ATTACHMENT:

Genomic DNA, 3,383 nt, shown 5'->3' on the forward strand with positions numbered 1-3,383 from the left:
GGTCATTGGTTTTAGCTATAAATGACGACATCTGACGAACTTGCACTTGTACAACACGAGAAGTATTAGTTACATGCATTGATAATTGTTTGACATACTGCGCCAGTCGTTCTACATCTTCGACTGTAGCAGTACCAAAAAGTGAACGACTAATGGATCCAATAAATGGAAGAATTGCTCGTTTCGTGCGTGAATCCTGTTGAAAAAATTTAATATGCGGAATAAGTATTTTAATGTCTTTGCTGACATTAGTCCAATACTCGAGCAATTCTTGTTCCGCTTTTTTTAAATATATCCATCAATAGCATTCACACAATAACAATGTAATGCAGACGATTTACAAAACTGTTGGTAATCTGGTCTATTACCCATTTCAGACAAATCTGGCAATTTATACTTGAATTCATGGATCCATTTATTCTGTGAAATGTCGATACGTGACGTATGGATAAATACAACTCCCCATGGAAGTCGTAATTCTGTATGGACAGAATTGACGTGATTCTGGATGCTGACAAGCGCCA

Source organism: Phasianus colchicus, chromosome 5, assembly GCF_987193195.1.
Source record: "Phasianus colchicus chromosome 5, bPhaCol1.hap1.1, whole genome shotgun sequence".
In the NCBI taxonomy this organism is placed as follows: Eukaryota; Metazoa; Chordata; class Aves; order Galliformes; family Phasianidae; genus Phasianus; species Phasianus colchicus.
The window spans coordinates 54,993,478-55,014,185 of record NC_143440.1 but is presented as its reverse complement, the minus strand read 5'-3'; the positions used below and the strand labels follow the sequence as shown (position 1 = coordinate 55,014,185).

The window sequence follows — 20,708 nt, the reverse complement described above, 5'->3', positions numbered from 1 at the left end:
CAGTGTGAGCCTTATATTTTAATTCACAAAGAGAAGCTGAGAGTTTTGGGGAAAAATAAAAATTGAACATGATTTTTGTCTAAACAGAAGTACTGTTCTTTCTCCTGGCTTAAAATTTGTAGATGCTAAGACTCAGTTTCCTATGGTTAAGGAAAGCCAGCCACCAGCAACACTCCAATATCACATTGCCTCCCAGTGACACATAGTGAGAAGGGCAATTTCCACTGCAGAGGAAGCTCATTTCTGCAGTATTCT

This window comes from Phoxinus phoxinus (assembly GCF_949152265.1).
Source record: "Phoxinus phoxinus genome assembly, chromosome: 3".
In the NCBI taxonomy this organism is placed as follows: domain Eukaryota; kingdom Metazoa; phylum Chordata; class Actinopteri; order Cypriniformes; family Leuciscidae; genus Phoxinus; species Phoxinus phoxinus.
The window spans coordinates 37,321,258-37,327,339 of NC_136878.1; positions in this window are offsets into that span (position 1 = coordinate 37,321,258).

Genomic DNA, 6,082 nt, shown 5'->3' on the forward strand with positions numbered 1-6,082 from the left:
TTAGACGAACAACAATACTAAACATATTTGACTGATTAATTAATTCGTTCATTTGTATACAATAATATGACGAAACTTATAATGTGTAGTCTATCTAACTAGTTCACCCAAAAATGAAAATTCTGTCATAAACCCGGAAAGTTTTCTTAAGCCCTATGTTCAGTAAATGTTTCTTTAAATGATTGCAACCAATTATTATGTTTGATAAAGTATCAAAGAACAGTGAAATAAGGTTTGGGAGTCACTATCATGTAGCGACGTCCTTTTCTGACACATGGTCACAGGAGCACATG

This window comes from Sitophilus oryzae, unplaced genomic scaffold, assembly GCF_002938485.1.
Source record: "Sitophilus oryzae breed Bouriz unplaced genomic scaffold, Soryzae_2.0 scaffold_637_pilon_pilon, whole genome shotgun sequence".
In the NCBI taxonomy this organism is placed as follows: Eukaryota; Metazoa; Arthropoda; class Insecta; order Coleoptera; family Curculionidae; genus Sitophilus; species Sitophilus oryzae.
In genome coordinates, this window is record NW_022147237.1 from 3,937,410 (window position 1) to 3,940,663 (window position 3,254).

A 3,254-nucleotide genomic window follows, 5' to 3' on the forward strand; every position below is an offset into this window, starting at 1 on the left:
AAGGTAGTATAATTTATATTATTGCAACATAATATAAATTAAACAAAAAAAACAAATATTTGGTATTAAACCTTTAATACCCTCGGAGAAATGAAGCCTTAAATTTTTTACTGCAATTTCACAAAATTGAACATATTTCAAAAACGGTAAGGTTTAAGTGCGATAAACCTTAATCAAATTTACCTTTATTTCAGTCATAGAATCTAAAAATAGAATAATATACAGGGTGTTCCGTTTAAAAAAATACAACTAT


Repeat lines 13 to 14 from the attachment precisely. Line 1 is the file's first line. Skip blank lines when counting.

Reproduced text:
Genomic DNA, 6,082 nt, shown 5'->3' on the forward strand with positions numbered 1-6,082 from the left:
TTAGACGAACAACAATACTAAACATATTTGACTGATTAATTAATTCGTTCATTTGTATACAATAATATGACGAAACTTATAATGTGTAGTCTATCTAACTAGTTCACCCAAAAATGAAAATTCTGTCATAAACCCGGAAAGTTTTCTTAAGCCCTATGTTCAGTAAATGTTTCTTTAAATGATTGCAACCAATTATTATGTTTGATAAAGTATCAAAGAACAGTGAAATAAGGTTTGGGAGTCACTATCATGTAGCGACGTCCTTTTCTGACACATGGTCACAGGAGCACATG